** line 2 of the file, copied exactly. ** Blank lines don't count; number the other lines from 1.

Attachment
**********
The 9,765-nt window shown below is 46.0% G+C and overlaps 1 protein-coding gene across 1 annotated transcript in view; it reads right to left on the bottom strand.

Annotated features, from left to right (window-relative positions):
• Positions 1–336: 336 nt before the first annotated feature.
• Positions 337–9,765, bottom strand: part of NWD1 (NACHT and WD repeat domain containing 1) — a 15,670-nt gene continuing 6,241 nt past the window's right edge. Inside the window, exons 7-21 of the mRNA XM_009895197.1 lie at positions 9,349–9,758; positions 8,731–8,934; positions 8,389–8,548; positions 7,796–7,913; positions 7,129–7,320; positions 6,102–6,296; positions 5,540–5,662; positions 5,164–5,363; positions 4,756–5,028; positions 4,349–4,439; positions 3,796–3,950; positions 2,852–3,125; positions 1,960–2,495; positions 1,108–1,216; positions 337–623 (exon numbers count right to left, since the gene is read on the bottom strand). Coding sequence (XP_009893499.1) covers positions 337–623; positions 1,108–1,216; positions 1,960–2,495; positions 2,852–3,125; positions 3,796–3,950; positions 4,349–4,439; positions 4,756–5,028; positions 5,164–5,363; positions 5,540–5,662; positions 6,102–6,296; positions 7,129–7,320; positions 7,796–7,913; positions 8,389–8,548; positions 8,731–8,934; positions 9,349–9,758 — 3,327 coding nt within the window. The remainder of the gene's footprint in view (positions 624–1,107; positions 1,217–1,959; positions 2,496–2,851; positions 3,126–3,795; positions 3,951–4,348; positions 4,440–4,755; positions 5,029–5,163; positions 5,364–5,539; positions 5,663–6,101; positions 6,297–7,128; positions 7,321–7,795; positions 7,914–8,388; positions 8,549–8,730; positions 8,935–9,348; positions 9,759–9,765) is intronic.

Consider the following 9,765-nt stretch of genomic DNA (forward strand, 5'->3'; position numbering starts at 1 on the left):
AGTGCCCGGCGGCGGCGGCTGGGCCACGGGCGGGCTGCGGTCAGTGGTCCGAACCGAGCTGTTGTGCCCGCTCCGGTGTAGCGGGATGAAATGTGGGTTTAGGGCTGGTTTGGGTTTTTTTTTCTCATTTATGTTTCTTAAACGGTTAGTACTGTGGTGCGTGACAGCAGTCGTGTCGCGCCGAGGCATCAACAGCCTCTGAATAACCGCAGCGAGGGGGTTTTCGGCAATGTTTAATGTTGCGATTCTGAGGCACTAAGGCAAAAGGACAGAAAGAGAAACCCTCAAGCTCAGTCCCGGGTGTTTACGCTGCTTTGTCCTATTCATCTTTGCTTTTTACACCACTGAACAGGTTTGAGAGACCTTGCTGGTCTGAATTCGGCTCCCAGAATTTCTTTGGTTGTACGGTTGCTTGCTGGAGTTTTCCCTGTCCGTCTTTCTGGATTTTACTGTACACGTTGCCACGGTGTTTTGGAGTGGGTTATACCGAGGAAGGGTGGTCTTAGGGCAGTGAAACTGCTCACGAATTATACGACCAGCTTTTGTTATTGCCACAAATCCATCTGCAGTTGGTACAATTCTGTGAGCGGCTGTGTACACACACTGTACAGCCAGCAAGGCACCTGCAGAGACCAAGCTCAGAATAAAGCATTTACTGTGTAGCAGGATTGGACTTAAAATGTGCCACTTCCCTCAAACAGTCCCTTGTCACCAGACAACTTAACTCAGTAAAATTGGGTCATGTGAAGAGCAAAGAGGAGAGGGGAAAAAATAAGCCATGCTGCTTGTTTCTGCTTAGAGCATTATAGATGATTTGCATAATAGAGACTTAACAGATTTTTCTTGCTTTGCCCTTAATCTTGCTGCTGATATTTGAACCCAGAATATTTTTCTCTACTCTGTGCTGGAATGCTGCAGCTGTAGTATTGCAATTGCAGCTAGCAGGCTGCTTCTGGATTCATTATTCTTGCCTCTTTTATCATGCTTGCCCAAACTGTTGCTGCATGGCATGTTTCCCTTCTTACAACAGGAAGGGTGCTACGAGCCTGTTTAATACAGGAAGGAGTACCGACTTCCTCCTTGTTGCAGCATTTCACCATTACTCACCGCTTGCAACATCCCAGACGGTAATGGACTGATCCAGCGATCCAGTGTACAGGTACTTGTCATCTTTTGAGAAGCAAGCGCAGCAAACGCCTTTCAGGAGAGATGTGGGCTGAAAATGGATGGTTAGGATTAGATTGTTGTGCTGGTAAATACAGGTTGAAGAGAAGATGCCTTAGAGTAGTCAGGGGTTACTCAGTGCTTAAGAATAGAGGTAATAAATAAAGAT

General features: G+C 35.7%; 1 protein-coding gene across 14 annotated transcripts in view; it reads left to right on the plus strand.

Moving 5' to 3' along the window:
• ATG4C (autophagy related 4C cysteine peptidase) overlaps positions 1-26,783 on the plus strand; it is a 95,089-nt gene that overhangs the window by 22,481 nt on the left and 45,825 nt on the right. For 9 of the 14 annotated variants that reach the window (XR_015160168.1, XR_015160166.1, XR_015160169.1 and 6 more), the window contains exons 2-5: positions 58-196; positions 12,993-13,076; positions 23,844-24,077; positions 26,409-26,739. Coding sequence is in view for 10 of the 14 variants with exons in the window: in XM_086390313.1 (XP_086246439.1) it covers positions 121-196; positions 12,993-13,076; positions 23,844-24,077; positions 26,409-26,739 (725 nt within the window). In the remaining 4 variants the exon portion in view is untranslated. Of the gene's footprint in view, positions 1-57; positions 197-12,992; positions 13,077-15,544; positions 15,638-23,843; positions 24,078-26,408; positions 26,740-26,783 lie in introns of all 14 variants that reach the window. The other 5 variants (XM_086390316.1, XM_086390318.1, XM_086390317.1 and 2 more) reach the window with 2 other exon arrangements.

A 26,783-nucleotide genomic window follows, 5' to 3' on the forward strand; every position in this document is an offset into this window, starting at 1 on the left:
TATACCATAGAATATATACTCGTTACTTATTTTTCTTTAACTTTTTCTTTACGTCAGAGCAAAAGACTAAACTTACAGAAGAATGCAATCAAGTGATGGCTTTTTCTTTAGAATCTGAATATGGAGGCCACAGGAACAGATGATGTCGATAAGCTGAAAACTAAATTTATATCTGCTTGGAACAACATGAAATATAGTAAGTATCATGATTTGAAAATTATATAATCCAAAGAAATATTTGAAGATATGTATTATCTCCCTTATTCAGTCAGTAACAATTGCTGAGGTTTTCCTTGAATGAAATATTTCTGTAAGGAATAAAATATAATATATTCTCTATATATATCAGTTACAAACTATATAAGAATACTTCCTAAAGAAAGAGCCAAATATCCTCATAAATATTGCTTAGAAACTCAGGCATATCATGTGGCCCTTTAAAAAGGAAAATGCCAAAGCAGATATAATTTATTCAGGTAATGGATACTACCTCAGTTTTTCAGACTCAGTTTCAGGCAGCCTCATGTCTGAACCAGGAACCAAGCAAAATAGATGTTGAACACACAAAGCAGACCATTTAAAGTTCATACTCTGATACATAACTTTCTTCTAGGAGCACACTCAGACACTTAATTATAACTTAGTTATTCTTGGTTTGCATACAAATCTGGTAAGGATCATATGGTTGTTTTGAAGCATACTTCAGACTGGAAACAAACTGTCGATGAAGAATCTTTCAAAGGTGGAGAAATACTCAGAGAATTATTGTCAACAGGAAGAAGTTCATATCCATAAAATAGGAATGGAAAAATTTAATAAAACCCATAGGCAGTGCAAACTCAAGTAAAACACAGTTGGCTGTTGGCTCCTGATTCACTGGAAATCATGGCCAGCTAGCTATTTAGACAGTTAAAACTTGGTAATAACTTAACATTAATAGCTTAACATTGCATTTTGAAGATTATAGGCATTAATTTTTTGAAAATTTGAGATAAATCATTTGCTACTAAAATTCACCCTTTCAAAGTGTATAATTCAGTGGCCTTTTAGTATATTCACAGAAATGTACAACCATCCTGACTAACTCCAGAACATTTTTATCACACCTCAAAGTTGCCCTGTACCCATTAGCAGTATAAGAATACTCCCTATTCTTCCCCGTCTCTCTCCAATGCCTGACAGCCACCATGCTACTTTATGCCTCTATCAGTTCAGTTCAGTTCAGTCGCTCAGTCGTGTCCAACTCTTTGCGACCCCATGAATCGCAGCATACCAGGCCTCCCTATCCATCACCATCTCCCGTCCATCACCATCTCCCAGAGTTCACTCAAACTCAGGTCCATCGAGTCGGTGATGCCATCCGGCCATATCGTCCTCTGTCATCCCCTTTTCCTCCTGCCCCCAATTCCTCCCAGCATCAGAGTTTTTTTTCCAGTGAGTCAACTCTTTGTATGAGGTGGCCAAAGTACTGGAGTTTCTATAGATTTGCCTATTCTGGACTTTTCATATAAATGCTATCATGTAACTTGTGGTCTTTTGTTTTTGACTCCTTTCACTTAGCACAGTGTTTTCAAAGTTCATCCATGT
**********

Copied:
Annotated features, from left to right (window-relative positions):